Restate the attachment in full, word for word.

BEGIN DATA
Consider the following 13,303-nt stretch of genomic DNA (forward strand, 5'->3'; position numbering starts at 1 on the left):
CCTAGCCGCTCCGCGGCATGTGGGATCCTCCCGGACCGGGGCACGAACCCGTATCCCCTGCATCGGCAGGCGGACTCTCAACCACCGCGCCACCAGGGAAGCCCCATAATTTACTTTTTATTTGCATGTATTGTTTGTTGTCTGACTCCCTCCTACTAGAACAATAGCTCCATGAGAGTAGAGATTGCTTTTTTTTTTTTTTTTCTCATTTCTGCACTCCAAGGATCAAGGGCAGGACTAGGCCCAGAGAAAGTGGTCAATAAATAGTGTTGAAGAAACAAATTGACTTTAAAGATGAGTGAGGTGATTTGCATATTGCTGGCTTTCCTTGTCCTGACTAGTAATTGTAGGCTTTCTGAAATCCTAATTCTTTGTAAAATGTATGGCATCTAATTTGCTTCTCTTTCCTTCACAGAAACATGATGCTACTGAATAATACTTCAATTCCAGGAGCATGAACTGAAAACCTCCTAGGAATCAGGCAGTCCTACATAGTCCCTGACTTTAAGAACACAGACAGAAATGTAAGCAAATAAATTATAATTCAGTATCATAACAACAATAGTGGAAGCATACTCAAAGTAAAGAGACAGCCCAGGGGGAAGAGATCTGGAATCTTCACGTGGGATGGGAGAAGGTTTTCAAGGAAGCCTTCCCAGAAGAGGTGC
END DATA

Consider the following 13,303-nt stretch of genomic DNA (forward strand, 5'->3'; position numbering starts at 1 on the left):
CCTAGCCGCTCCGCGGCATGTGGGATCCTCCCGGACCGGGGCACGAACCCGTATCCCCTGCATCGGCAGGCGGACTCTCAACCACCGCGCCACCAGGGAAGCCCCATAATTTACTTTTTATTTGCATGTATTGTTTGTTGTCTGACTCCCTCCTACTAGAACAATAGCTCCATGAGAGTAGAGATTGCTTTTTTTTTTTTTTTTCTCATTTCTGCACTCCAAGGATCAAGGGCAGGACTAGGCCCAGAGAAAGTGGTCAATAAATAGTGTTGAAGAAACAAATTGACTTTAAAGATGAGTGAGGTGATTTGCATATTGCTGGCTTTCCTTGTCCTGACTAGTAATTGTAGGCTTTCTGAAATCCTAATTCTTTGTAAAATGTATGGCATCTAATTTGCTTCTCTTTCCTTCACAGAAACATGATGCTACTGAATAATACTTCAATTCCAGGAGCATGAACTGAAAACCTCCTAGGAATCAGGCAGTCCTACATAGTCCCTGACTTTAAGAACACAGACAGAAATGTAAGCAAATAAATTATAATTCAGTATCATAACAACAATAGTGGAAGCATACTCAAAGTAAAGAGACAGCCCAGGGGGAAGAGATCTGGAATCTTCACGTGGGATGGGAGAAGGTTTTCAAGGAAGCCTTCCCAGAAGAGGTGC